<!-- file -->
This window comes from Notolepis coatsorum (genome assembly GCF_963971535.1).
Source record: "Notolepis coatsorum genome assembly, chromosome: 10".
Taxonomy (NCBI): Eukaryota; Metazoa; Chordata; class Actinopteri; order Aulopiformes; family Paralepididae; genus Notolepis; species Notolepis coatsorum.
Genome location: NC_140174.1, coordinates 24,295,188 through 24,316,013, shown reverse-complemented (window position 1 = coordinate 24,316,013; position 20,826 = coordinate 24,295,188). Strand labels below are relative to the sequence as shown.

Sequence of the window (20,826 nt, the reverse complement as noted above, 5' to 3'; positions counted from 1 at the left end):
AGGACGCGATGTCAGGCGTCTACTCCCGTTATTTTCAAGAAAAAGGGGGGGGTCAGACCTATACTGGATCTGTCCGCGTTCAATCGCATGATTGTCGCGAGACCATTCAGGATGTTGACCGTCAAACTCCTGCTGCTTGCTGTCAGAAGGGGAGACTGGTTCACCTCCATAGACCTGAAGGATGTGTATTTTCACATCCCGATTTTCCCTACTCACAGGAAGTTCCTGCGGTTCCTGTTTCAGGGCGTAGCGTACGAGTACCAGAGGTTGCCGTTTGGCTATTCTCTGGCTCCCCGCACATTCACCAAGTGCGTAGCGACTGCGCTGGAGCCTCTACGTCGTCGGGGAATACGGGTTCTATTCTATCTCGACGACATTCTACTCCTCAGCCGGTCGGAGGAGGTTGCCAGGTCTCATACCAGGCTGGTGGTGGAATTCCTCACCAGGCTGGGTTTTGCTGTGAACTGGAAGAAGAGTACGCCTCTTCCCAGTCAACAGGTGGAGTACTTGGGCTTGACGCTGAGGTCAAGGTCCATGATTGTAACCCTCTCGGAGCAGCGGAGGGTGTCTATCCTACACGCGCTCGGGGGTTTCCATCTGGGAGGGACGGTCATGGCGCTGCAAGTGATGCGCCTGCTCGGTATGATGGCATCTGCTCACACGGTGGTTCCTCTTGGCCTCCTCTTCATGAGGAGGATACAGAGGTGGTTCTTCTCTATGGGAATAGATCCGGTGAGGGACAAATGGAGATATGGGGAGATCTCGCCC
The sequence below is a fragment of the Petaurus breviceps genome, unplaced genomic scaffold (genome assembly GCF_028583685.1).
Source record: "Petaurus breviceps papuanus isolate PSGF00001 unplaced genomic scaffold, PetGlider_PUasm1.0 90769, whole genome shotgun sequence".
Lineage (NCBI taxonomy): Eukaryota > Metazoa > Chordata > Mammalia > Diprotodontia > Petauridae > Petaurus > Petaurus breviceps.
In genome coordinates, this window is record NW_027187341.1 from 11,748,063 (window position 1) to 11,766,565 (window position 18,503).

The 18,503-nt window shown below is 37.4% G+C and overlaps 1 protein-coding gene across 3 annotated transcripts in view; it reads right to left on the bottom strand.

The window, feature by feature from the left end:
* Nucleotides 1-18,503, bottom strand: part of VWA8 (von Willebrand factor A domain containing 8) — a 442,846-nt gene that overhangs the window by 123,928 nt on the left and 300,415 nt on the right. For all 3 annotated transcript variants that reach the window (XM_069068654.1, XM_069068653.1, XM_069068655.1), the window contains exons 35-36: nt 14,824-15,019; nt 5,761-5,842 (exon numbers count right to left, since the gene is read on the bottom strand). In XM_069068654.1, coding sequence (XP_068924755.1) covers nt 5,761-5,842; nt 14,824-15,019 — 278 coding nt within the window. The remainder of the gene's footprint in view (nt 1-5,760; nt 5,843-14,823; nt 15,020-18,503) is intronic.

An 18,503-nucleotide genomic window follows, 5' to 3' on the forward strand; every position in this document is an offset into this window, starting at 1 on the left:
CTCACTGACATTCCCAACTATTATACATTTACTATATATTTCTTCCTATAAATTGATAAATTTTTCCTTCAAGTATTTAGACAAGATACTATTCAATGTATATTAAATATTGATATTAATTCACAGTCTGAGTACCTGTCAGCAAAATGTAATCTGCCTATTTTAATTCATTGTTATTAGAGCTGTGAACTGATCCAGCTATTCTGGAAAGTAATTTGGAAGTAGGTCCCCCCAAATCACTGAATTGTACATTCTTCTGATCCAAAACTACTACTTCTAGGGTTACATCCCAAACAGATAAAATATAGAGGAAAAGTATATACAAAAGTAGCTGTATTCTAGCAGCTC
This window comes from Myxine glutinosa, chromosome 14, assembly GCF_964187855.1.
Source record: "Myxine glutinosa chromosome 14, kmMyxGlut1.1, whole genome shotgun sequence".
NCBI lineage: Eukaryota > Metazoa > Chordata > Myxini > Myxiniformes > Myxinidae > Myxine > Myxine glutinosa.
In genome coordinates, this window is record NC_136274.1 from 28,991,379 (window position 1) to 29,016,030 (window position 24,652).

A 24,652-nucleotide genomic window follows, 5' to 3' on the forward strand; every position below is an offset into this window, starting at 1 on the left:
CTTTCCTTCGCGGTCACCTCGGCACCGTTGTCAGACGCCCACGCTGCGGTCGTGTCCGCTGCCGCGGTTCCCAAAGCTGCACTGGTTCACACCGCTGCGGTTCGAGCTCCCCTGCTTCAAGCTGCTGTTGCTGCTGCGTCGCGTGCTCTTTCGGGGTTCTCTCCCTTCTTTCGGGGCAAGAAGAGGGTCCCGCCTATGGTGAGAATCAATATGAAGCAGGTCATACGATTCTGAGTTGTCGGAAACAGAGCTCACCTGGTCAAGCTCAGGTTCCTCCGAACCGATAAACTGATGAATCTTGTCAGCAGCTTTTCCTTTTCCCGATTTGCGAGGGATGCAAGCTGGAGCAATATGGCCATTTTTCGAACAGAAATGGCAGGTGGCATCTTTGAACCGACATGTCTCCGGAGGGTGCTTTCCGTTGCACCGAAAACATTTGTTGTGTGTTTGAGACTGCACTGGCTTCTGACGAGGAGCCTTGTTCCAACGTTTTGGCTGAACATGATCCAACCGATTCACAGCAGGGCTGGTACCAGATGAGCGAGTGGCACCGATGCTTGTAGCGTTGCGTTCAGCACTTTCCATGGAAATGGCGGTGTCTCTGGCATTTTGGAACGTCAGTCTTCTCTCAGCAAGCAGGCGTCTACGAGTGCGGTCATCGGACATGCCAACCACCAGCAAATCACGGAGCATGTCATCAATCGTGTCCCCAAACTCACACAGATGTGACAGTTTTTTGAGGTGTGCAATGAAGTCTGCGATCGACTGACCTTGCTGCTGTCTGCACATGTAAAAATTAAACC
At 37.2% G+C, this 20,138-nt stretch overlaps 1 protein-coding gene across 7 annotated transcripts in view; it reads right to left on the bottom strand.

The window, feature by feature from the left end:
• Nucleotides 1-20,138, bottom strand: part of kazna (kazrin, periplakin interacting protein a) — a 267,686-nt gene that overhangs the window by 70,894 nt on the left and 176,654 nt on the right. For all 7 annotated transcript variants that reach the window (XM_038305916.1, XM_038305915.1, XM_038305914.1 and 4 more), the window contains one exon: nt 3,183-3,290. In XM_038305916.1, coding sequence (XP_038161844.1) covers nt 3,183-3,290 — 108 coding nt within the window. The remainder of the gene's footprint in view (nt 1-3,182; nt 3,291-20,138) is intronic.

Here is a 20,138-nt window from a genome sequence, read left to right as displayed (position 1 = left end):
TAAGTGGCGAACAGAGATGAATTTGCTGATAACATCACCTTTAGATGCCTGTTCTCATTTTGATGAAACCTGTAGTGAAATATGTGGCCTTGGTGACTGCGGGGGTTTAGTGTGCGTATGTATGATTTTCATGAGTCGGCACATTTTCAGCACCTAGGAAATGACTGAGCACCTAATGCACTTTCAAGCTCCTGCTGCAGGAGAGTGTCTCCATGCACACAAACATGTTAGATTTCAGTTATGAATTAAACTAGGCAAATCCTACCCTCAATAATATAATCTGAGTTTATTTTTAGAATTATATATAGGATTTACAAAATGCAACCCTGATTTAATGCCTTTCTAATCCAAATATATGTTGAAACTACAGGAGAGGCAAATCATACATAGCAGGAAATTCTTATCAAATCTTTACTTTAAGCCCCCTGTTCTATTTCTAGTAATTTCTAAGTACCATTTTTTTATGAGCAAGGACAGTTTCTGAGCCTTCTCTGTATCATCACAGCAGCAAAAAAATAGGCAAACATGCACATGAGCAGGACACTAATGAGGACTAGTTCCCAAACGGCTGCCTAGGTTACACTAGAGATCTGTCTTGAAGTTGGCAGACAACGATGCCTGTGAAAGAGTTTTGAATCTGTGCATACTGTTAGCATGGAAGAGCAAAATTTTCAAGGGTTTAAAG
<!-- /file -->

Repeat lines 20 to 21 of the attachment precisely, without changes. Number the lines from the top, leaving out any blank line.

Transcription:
A 24,652-nucleotide genomic window follows, 5' to 3' on the forward strand; every position below is an offset into this window, starting at 1 on the left:
CTTTCCTTCGCGGTCACCTCGGCACCGTTGTCAGACGCCCACGCTGCGGTCGTGTCCGCTGCCGCGGTTCCCAAAGCTGCACTGGTTCACACCGCTGCGGTTCGAGCTCCCCTGCTTCAAGCTGCTGTTGCTGCTGCGTCGCGTGCTCTTTCGGGGTTCTCTCCCTTCTTTCGGGGCAAGAAGAGGGTCCCGCCTATGGTGAGAATCAATATGAAGCAGGTCATACGATTCTGAGTTGTCGGAAACAGAGCTCACCTGGTCAAGCTCAGGTTCCTCCGAACCGATAAACTGATGAATCTTGTCAGCAGCTTTTCCTTTTCCCGATTTGCGAGGGATGCAAGCTGGAGCAATATGGCCATTTTTCGAACAGAAATGGCAGGTGGCATCTTTGAACCGACATGTCTCCGGAGGGTGCTTTCCGTTGCACCGAAAACATTTGTTGTGTGTTTGAGACTGCACTGGCTTCTGACGAGGAGCCTTGTTCCAACGTTTTGGCTGAACATGATCCAACCGATTCACAGCAGGGCTGGTACCAGATGAGCGAGTGGCACCGATGCTTGTAGCGTTGCGTTCAGCACTTTCCATGGAAATGGCGGTGTCTCTGGCATTTTGGAACGTCAGTCTTCTCTCAGCAAGCAGGCGTCTACGAGTGCGGTCATCGGACATGCCAACCACCAGCAAATCACGGAGCATGTCATCAATCGTGTCCCCAAACTCACACAGATGTGACAGTTTTTTGAGGTGTGCAATGAAGTCTGCGATCGACTGACCTTGCTGCTGTCTGCACATGTAAAAATTAAACC